Enduring the Meantime…
When I think of the call to be faithful without growing weary, I think of a friend of mine in Cleveland who has a long history of social protest. Over the years he has stood countless vigils with hand-made signs in cold public squares and sidewalks; he has walked a multitude of marches on issues ranging from protecting life to fostering peace.
I stood numerous vigils with him shortly after 911, joining the few people in our community who were calling for a response that would not plunge us into war. I recall him saying that he did not do this to be effective. He did it because it was right.
At the time, I really wanted to be effective. But our signs and songs, our marches and street theater did not stop the invasion of Afghanistan or of Iraq. It did not thwart a first-strike foreign policy or bring soldiers home.
Six years later the group is still working for peace and nonviolence, and my friend is among them.
Why have they not given up the effort? It’s not that my friends in Cleveland haven’t grown weary.
Today’s readings give a clue.
In Exodus a battle between Israel and Amelek rests on Moses’ ability to keep his arms raised and the staff of God extended. But even Moses, the friend of Yahweh, the one who could look upon the face of God and not die, could not sustain this physical demand alone. When he grew weary and dropped his hands, the battle took a turn for the worse. It took the assistance of Aaron and Hur, holding up Moses arms and keeping them steady through the day, to assure the victory. Tucked among the series of tests that God places upon the Israelites in their sojourn in the desert, this one seems to be not a test of faith in God, but a test of Israel’s faith in one another. Would they support their leader if he grew weary? Would their leader accept the help?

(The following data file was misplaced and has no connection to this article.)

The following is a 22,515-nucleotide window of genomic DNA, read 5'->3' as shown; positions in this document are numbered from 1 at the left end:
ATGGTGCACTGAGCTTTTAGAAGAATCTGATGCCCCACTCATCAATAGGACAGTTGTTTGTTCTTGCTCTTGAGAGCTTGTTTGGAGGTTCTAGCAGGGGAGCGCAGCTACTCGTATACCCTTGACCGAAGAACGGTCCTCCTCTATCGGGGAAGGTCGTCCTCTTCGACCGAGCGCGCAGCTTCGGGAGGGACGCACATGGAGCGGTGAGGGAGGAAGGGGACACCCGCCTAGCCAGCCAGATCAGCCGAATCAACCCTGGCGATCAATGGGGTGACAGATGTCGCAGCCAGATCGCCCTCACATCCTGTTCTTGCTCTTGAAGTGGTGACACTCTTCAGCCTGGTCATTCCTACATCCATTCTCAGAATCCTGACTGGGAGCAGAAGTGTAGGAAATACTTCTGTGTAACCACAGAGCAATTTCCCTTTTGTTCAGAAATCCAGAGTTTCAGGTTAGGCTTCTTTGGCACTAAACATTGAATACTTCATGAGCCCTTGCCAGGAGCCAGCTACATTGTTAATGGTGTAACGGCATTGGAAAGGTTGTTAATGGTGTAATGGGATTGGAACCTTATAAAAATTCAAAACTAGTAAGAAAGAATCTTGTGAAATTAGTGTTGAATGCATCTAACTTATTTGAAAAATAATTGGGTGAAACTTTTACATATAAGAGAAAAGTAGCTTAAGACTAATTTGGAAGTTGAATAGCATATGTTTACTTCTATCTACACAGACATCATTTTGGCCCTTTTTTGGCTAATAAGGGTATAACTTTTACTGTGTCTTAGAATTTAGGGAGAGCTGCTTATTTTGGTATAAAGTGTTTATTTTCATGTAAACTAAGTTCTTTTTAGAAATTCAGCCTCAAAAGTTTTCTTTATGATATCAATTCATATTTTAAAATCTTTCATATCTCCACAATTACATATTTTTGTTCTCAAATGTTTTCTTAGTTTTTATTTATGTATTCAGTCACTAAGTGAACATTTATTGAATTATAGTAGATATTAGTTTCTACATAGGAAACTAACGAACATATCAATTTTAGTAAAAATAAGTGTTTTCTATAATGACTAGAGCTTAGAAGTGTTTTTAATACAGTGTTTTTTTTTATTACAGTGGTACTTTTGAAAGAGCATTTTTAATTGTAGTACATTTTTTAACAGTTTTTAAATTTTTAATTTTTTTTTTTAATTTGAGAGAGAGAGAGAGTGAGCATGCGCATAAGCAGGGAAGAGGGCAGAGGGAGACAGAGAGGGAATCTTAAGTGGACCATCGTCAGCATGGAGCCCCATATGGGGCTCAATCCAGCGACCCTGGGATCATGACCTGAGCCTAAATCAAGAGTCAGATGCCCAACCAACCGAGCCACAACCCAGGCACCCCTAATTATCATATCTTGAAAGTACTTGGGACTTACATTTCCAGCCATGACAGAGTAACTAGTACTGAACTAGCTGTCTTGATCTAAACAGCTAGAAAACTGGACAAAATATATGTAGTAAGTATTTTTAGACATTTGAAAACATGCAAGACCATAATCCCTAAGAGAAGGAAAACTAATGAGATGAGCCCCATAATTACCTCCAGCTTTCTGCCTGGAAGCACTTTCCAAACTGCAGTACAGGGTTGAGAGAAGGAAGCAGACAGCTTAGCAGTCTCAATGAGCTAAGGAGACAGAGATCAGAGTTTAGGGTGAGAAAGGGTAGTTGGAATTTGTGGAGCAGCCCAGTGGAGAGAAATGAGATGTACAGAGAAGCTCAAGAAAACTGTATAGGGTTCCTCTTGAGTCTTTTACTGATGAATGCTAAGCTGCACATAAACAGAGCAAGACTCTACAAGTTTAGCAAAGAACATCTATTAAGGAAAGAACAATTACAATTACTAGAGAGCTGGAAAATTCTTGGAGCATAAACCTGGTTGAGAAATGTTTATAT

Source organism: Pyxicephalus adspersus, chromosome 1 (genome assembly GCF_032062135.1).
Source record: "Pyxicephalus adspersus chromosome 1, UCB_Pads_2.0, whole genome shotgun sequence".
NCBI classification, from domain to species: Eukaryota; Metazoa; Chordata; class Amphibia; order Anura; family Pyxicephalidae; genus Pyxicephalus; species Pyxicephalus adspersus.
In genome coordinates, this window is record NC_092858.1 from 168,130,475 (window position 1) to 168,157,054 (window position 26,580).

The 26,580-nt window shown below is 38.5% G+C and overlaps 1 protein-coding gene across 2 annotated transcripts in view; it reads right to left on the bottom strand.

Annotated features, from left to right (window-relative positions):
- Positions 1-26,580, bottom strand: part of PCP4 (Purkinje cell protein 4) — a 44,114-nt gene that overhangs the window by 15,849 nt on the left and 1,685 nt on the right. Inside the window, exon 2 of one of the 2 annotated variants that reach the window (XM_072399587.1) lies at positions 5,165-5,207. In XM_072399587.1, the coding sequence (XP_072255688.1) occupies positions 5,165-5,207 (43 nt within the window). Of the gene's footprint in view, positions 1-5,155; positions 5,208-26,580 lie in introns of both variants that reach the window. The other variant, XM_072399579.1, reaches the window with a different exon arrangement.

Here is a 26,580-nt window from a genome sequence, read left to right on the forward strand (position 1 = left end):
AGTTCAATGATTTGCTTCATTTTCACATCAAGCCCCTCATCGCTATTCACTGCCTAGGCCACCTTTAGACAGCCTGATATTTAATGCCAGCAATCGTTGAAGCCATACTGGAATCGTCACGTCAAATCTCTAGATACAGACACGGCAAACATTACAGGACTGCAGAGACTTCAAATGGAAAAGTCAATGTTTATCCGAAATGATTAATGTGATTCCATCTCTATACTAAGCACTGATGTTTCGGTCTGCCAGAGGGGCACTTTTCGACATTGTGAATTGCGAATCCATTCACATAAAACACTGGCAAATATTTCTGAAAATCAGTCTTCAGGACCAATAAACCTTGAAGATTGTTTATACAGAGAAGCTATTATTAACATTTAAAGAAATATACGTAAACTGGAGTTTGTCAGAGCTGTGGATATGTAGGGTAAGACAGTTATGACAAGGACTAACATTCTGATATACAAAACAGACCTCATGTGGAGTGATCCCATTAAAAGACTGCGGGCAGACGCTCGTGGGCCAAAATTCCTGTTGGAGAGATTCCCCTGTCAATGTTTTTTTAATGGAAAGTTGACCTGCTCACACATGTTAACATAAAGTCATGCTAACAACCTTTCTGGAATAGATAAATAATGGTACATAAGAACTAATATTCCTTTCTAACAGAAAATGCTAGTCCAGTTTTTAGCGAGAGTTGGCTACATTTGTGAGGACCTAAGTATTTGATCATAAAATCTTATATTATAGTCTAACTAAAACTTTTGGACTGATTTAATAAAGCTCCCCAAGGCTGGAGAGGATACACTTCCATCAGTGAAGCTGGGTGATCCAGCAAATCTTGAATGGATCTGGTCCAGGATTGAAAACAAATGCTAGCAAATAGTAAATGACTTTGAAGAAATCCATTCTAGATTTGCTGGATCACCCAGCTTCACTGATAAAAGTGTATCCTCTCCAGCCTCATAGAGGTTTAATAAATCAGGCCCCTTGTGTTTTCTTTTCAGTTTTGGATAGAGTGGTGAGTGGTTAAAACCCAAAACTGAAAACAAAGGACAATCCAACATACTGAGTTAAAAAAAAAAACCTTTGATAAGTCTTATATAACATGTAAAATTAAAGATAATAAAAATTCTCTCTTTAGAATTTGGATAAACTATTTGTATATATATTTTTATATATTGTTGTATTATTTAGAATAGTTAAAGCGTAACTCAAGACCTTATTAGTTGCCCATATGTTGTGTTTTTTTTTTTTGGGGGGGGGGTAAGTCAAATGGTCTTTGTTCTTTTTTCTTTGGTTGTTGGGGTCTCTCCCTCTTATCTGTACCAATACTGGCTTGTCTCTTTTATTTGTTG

In the Gospel, Luke provides advice on the need to pray always without growing weary. This suggests that his audience may have been struggling with the fact that their prayers weren’t being answered very quickly. Luke uses as his example a widow, one of ancient Palestine’s most powerless people, in her tenacious quest to get an unjust judge to decide her case favorably. If persistence can wear down the resolve of such a man, Luke argues, how much more will it move God who already loves us and hears our prayers?
In both stories, the faithful who would do the will of God struggle not so much with God’s distance, but with humanity’s limits. In our efforts to serve we run up against the limits of our strength, the limits of our goodness, even the limits of time itself. The results we seek do not happen in the blink of an eye. The meantime is exhausting.
That image of Aaron and Hur holding up the arms of a weary Moses remind us why we have church. We need communities of faith because we can’t do the will and the work of God all by ourselves. It takes a miraculous amount of energy to resist participating in the injustices all around us today and to bring our case for a better world time after time before unjust and disinterested judges. We need people to hold us up with their stories and their laughter and their songs and their example and their presence. When Jesus walked the earth, he was no one’s personal savior. Instead time and again he drew people into the community that he traveled in — diverse, broken and repentant though that communion was.
And he drew them into communion with God. Herein lies our need to pray constantly — not to badger God into changing the divine mind, but to articulate over and over again our desire for God’s Kingdom to come, God’s will to be done. Human time is the meantime. God chose to dwell with us here, respecting its laws and limits. And so God waits with us, and does not grow weary.